French photographer Éloi Ficat photographed Maasai populations and their environment. Magnificent images taken over the last two years.
Dominated by the Ol Donyo Lengaï volcano, "the mountain of the Gods," this remote region of Tanzania is inhabited by a few Maasai populations who live off the cattle they raise and on which they feed. For centuries these families have tamed their difficult environment, almost blending in with it.
A beautiful harmony created long ago and now in danger. A harmony that may soon be just a memory. In these misty and vast landscapes then emerges a certain nostalgia for wild space and the delicate union between man and nature.
These images are part of the series entitled Terre Perdue by the young 26-year-old photographer Éloi Ficat, a travel enthusiast, who is also a cinematographer and colorist in the film industry and whose Luminary, Outrenoir and Éclat series have been getting attention, notably at Vincennes Image Festival and through his gallery, OΔK gallery.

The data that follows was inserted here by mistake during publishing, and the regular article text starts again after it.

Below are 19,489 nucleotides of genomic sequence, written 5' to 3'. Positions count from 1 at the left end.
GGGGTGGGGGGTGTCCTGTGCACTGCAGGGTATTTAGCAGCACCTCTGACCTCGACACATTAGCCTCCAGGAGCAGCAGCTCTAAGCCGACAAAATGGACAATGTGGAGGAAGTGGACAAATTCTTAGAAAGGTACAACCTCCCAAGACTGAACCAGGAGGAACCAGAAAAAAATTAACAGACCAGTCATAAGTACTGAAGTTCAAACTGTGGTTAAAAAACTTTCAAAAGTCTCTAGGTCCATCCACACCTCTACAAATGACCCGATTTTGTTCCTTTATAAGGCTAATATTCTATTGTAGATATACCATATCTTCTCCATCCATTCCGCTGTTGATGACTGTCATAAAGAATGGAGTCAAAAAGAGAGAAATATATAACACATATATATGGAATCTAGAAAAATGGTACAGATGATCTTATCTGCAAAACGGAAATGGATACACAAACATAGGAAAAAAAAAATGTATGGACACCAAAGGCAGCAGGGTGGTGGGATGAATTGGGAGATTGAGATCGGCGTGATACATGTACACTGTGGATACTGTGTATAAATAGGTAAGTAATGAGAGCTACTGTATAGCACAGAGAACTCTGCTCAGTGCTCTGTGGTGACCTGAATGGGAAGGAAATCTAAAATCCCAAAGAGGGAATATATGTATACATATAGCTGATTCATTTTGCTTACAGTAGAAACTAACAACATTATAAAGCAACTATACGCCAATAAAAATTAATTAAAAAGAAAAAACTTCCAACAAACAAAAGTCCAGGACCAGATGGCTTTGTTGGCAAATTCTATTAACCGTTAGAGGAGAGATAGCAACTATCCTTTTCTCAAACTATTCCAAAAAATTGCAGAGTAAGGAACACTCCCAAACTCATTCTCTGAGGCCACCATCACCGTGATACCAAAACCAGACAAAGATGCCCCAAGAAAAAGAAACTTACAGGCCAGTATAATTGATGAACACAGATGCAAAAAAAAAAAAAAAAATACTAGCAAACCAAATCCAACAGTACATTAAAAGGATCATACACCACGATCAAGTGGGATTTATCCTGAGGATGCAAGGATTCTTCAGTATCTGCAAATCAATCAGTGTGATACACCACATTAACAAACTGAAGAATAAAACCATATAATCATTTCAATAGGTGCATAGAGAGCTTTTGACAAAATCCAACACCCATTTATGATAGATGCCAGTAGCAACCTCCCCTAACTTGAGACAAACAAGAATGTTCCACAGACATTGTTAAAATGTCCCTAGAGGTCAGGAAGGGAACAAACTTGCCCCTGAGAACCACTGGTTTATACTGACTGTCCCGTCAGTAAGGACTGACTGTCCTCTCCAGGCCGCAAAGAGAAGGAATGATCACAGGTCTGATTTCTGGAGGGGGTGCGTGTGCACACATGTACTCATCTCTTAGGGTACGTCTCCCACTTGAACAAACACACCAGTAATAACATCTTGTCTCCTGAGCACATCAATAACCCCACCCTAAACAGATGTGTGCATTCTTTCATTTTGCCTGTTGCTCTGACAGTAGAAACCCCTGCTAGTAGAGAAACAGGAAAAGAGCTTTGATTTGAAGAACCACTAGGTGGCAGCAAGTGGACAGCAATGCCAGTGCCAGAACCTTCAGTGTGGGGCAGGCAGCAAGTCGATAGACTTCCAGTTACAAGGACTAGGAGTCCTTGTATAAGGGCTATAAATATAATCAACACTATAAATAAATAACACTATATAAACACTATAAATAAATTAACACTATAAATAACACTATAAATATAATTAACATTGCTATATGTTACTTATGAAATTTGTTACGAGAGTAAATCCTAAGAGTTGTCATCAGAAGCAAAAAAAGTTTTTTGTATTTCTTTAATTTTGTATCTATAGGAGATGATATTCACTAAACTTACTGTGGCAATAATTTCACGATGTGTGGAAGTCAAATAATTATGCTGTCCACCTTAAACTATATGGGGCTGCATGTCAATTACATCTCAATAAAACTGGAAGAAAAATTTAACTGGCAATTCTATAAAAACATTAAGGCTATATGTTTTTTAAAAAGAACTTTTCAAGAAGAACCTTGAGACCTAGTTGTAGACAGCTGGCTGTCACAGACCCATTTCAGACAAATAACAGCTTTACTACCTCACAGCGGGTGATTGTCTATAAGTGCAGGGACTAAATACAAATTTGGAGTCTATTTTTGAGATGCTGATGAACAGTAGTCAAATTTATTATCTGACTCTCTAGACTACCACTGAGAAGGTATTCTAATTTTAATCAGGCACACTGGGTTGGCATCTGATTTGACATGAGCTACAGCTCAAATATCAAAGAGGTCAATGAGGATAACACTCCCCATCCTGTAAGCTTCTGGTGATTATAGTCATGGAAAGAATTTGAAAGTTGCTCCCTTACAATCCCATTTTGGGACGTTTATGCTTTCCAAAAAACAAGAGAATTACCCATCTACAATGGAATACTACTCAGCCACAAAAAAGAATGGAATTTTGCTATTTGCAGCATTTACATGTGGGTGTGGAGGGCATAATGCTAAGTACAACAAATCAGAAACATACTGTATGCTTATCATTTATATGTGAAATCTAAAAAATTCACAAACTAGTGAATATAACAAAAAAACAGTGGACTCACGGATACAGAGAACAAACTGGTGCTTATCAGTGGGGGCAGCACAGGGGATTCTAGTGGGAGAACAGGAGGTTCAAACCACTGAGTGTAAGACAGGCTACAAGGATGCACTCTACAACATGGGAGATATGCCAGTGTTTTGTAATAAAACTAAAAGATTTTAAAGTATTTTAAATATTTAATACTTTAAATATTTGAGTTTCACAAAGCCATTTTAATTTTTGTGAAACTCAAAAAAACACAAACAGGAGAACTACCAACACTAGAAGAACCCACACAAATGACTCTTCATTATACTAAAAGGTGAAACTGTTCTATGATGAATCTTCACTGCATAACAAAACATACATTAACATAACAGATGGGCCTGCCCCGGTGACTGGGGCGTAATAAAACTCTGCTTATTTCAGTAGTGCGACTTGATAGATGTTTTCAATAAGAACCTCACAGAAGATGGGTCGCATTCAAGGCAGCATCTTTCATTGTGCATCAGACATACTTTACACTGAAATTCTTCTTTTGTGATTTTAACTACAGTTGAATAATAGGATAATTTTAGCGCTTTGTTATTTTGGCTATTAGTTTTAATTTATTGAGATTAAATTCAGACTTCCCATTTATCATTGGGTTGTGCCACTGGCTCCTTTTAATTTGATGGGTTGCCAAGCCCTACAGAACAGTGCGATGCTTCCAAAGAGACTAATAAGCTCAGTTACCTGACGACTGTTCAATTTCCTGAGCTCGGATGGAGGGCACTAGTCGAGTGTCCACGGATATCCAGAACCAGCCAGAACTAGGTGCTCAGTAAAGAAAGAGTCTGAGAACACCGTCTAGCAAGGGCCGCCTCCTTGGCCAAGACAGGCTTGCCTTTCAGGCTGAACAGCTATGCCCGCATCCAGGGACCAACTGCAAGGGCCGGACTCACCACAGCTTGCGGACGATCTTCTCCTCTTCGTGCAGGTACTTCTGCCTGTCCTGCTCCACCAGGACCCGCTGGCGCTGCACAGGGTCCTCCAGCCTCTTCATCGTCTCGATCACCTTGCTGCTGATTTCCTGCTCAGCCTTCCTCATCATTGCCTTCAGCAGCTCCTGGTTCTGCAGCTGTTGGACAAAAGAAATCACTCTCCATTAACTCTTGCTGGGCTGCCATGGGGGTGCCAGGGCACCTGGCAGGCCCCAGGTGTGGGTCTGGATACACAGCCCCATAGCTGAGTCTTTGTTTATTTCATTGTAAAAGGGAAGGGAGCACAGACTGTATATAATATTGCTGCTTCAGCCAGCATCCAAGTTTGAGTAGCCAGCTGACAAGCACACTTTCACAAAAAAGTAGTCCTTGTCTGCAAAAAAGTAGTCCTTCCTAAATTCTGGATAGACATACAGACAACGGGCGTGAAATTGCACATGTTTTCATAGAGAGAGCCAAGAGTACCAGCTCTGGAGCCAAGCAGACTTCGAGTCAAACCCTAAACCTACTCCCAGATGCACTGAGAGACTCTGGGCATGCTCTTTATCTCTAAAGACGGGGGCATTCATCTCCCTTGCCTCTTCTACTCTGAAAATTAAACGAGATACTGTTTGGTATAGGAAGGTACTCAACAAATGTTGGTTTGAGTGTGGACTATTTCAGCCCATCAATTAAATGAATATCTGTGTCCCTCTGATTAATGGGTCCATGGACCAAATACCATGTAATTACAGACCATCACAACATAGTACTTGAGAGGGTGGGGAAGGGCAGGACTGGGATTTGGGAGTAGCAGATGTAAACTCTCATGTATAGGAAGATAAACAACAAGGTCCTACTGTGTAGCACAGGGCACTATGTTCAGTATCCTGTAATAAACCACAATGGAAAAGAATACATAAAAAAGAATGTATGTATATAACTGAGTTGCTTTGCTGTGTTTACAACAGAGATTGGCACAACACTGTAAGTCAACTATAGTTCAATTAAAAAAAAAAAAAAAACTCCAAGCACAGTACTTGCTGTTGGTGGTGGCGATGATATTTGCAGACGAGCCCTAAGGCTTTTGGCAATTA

Here, between savannah, large lakes and majestic volcanoes, the Maasai peoples must fight against drought, lack of food, the loss of their territory for the benefit of tourists and the creation of National Parks in which their entry is prohibited, as well as the sale of their best pastures by their government to European farmers.
It is this loss of space, this emptiness and the silence of these helpless and neglected populations that Éloi Ficat wanted to translate visually in melancholic and poetic settings where man gradually disappears despite his desire to live and to exist. Defeated from their territory, the Maasai people are slowly seeing their ancestors and traditions die.
More images of Eloi Ficat here.